Student: Sadie Elliott, Graduate Student in Physics and Astronomy, University of Iowa
Faculty Advisor: Donald Gurnett
The acceleration of up-going electrons in the Jovian polar cap via whistler-mode wave-particle interactions: Observations from the Juno spacecraft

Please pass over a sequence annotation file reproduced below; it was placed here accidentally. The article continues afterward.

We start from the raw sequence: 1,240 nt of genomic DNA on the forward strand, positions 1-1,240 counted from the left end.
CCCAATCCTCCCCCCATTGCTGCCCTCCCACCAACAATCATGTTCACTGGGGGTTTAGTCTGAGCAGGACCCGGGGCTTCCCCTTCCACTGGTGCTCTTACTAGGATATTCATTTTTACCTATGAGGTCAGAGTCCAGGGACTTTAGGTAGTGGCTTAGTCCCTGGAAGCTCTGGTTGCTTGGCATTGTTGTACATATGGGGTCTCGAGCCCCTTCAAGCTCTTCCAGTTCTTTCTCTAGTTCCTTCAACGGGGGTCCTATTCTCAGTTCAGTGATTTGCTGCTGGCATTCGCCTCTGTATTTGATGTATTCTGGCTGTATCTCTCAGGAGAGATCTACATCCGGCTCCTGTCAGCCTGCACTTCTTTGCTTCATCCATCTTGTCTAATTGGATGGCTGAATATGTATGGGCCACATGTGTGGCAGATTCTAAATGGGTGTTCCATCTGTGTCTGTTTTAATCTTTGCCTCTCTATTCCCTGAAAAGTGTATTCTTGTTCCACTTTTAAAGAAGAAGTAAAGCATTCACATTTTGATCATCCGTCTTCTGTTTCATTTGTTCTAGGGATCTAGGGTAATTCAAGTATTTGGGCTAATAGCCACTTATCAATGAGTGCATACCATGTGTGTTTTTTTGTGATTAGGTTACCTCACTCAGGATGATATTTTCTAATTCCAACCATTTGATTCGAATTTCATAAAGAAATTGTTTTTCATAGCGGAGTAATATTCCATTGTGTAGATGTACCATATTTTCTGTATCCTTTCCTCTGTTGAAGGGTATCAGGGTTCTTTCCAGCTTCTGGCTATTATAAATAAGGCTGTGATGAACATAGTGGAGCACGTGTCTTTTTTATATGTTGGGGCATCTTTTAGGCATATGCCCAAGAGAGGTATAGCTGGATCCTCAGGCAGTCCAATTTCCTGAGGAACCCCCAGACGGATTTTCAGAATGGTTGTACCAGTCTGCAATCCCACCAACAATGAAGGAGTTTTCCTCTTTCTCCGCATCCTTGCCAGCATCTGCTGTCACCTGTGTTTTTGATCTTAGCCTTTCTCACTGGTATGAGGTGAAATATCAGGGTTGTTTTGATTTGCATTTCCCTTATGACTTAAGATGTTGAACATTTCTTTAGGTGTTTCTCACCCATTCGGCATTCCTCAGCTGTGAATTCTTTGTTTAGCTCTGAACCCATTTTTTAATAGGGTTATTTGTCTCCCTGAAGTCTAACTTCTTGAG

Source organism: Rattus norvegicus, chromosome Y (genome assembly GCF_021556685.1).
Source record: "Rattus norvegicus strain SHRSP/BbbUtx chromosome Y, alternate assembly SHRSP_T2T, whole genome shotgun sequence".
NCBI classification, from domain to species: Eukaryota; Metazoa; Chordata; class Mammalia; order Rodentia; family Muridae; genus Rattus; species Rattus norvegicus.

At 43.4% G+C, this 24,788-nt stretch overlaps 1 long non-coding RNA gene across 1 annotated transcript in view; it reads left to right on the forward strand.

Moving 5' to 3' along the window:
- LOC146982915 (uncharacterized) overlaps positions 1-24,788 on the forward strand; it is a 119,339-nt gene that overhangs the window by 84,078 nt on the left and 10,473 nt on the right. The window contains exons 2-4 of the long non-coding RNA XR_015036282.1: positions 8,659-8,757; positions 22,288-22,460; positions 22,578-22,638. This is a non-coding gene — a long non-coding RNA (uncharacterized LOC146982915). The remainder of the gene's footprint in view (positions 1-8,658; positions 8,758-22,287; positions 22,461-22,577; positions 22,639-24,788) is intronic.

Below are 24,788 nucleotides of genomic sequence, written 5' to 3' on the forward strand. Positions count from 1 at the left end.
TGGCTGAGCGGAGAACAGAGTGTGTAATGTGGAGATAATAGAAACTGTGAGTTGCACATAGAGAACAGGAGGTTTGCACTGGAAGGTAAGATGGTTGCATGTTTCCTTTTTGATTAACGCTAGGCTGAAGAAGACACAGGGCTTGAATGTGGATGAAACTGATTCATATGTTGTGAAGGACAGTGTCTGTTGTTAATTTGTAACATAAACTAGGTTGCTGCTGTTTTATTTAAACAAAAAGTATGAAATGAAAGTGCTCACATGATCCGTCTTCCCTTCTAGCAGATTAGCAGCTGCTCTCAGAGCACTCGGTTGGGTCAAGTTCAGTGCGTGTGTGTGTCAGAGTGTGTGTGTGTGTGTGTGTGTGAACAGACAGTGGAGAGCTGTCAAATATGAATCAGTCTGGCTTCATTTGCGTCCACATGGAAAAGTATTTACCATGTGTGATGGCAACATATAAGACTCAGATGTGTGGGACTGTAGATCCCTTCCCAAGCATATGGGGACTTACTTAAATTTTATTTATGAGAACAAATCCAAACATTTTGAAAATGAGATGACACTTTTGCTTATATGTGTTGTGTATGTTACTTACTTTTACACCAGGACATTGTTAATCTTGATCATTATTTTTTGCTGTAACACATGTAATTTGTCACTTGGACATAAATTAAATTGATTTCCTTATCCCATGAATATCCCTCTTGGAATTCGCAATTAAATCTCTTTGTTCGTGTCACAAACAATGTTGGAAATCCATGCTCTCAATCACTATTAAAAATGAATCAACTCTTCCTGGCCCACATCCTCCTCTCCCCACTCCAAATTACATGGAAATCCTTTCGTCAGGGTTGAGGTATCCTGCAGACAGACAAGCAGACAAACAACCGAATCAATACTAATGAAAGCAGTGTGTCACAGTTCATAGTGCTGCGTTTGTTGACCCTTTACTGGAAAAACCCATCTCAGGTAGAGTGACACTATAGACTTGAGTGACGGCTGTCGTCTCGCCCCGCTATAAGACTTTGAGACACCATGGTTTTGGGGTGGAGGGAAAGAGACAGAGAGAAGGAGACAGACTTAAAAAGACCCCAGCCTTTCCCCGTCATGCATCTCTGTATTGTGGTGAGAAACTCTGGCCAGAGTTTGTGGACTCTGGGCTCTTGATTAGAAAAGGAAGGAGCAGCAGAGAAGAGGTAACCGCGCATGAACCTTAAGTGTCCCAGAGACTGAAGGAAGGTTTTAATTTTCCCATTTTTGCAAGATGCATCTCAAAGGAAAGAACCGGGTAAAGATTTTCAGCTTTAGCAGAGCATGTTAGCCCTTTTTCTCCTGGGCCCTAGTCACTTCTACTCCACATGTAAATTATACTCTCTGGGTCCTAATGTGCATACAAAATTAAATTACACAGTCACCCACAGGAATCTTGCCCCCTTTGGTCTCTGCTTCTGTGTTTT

I work on data analysis from NASA’s Juno mission to Jupiter under the supervision of both Dr. Donald Gurnett (academic advisor) and Dr. William Kurth. I conduct research on the interactions occurring between electrons and plasma waves in the Jovian polar regions. In particular, I look at how whistler-mode waves can accelerate electrons to relativistic energies. Recently, the Juno spacecraft discovered upward-traveling energetic electrons (from tens of keV to several MeV) over the Jovian polar cap [Mauk et al., GRL 2017]. The electrons were found to have nearly power law energy distributions, indicative of a stochastic acceleration process. Intense upward-propagating broadband whistler-mode waves were also observed over the entire Jovian polar cap [Tetrick et al., GRL 2017] and were found to pitch angle scatter the electrons [Elliott et al., GRL 2018]. My research focuses on understanding how electrons can be accelerated by whistler-mode waves via wave-particle interactions. This study is vital to our overall understanding of auroral processes at Jupiter. Because the aurora is created by energetic particles bombarding the atmosphere (at Earth, Jupiter, or other planets), explaining how particles are accelerated is key to understanding the underlying physics of this beautiful phenomenon. We study the aurora at Jupiter because it provides a different environment for applying and testing existing theories. If terrestrial theories don’t work at Jupiter, the physics must be altered. Furthering our knowledge of how the aurora works at Jupiter can also improve our understanding of other similar gas giants.